Alternative Funding Options for Post-Secondary Correctional Education (Part One)

By Taylor, Jon Marc | Journal of Correctional Education, March 2005 | Go to article overview

Alternative Funding Options for Post-Secondary Correctional Education (Part One)


Taylor, Jon Marc, Journal of Correctional Education


Abstract

Post-Secondary Correctional Education (PSCE) programs have been offered in United States penal facilities for half-a-century. The primary determinant of these program opportunities has been funding availability. With the exclusion of prisoner-students from participating in the Pell Grant financial aid program, approximately half of the existing PSCE opportunities ceased to function, with many of the remaining options undergoing reductions. This two-part article reviews the historical funding structures, analyzes the current financing situation, and proposes four alternative funding methods for consideration. This article (part one) presents the Pell Grant-based Tuition Repayment - Work/Reparation proposal.

"Charity must not be allowed to go bail for justice."

Rev. William Sloane Coffin

Introduction

In 1956, on-site post-secondary classes commenced at the State Penitentiary at Menard, Illinois (Marsh, 1973). Over the subsequent forty years, similar Post-secondary Correctional Education (PSCE) opportunities proliferated. By the beginning of the 1990s, there were 772 on-site prison college programs operating in the 1,287 correctional institutions in the United States (Stephan, 1992). The primary funding source for these higher education programs was the Pell Grant (Littlefield and Wolford, 1982; Sarri, 1993). Prisoners were excluded from this federally-funded Basic Education Opportunity Grant with the passage of the renamed Violent Crime Control and Law Enforcement Act in 1994. Approximately 25,000 prisoner-college students thus lost their primary, and for the majority sole, funding source for tuition and textbook support (Tracy, 2002).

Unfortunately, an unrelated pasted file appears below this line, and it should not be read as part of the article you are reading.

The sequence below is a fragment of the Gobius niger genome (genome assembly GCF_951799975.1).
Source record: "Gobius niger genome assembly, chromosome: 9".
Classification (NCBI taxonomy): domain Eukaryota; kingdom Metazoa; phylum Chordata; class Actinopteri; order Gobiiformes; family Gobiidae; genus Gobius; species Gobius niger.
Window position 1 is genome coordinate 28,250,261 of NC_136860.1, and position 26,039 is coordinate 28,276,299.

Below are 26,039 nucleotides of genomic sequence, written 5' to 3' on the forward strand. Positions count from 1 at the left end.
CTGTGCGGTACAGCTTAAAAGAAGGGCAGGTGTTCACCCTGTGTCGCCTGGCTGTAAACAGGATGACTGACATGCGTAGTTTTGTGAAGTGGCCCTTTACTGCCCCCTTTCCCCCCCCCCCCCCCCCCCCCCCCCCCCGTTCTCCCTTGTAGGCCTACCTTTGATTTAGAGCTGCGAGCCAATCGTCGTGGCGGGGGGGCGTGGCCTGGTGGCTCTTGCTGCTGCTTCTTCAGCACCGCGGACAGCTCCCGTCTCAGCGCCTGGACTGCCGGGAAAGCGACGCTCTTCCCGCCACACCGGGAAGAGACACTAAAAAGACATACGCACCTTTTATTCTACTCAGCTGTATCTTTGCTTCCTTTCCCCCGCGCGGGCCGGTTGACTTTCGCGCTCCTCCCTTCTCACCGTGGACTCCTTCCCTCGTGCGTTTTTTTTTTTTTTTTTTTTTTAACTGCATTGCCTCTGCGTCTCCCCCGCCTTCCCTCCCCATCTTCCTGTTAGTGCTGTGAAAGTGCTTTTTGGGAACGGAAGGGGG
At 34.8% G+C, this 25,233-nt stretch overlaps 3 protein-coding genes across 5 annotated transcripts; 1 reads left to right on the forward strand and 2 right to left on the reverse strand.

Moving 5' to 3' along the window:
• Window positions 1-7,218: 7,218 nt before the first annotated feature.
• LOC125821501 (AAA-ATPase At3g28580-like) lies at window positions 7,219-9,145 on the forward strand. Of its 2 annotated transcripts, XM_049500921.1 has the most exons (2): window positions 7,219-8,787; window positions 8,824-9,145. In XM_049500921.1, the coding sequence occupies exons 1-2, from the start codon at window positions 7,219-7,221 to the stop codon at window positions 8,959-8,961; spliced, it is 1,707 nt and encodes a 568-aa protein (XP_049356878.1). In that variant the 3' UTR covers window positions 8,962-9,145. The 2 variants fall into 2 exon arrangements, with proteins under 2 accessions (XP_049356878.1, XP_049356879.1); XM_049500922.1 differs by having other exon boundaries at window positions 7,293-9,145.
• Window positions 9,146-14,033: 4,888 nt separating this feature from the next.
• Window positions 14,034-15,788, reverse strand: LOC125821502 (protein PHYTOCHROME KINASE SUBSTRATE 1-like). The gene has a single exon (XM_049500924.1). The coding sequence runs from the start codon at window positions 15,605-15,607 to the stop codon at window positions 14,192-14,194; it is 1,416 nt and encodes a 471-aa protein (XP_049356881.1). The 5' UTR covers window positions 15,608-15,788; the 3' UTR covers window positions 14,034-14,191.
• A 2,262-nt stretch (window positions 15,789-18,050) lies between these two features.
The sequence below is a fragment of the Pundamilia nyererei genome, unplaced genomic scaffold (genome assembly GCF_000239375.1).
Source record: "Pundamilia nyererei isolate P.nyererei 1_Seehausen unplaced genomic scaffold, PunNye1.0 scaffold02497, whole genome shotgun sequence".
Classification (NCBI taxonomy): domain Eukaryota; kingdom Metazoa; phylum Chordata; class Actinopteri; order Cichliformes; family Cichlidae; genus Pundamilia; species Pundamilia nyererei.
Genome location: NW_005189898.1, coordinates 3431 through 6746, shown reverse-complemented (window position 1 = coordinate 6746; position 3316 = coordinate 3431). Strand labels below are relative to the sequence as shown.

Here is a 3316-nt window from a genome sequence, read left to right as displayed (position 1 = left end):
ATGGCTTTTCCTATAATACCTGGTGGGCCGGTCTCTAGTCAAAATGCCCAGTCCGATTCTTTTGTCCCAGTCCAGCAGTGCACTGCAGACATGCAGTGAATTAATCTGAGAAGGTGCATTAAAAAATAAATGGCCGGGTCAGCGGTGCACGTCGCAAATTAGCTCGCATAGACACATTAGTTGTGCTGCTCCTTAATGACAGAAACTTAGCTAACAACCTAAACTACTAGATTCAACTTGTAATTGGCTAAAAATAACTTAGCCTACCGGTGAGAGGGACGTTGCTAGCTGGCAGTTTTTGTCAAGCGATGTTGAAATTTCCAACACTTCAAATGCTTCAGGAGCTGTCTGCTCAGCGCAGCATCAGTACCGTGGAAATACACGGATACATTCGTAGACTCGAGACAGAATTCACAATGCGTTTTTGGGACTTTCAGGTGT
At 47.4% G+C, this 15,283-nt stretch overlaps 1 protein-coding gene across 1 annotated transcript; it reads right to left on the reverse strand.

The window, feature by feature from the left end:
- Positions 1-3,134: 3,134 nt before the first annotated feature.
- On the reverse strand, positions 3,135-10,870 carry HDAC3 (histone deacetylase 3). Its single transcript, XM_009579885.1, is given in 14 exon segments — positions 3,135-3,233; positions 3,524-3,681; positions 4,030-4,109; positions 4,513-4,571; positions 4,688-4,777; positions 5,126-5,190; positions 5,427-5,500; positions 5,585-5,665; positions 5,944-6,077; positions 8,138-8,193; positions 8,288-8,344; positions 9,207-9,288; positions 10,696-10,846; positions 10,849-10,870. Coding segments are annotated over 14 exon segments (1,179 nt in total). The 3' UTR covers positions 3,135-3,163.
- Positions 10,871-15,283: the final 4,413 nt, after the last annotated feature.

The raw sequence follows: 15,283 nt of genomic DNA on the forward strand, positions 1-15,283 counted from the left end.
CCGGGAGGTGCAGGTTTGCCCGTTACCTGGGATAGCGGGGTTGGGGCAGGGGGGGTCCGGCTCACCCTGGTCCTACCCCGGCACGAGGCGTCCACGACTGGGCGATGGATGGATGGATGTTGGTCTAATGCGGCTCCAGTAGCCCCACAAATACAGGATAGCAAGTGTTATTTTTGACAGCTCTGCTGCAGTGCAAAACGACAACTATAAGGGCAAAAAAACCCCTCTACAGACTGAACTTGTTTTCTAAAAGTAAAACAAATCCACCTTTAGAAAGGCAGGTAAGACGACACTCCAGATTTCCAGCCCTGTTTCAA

Since the loss of Pell Grant funding eligibility for prisoner-students and the resulting closure of PSCE programs across the country, there has been a slight operational recovery as diverse alternative funding methods have been developed. The PSCE program nadir so far appears to have been in the 1997-1998 academic year, in which 54.9 percent of the penal systems operated on-site collegiate (including vo-tech) education opportunities, 37.7 percent offered Associate degree programs, and 19.6 percent offered baccalaureate programs (Tewksbury, Erickson and Taylor, 2000). According to the 1997 Corrections Compendium survey of correctional departments, 66 percent of responding "systems indicated that the elimination of Pell Grants eliminated most if not all of their college course opportunities for inmates" (p. 5). By 2002, PSCE opportunities had slightly increased to 55.6 percent of penal systems operating on-site or in-house college level education options, 42 percent offering Associate degree programs, and 33 percent offering baccalaureate programs (Messemer, 2003).

A funding development occurring between these two surveys may account for the positive change in the reported PSCE opportunities. In 1998, the Carl D. Perkins Vocational and Applied Technology Act was passed. "This Federal Statute," Messemer (2003:37) reports, "enables Federal appropriates to be spent toward any non-profit organization which offers education programs to adults." Because such federal funds are disbursed to non-profit organizations, rather than directly to students (i.e., in this specification prisoner-students), this permits universities and/or corrections departments to secure funding that can finance PSCE operations. Discretionary state regulations may still exclude prisoner-students from participation from these grants as well, and thus such grants are not "national in scope" as Pell Grants were when prisoner-students were eligible for those. Messemer (2003:37) notes, "though, that "overwhelmingly the majority of states" still require prisoner-students to pay for at least some of their own tuition costs.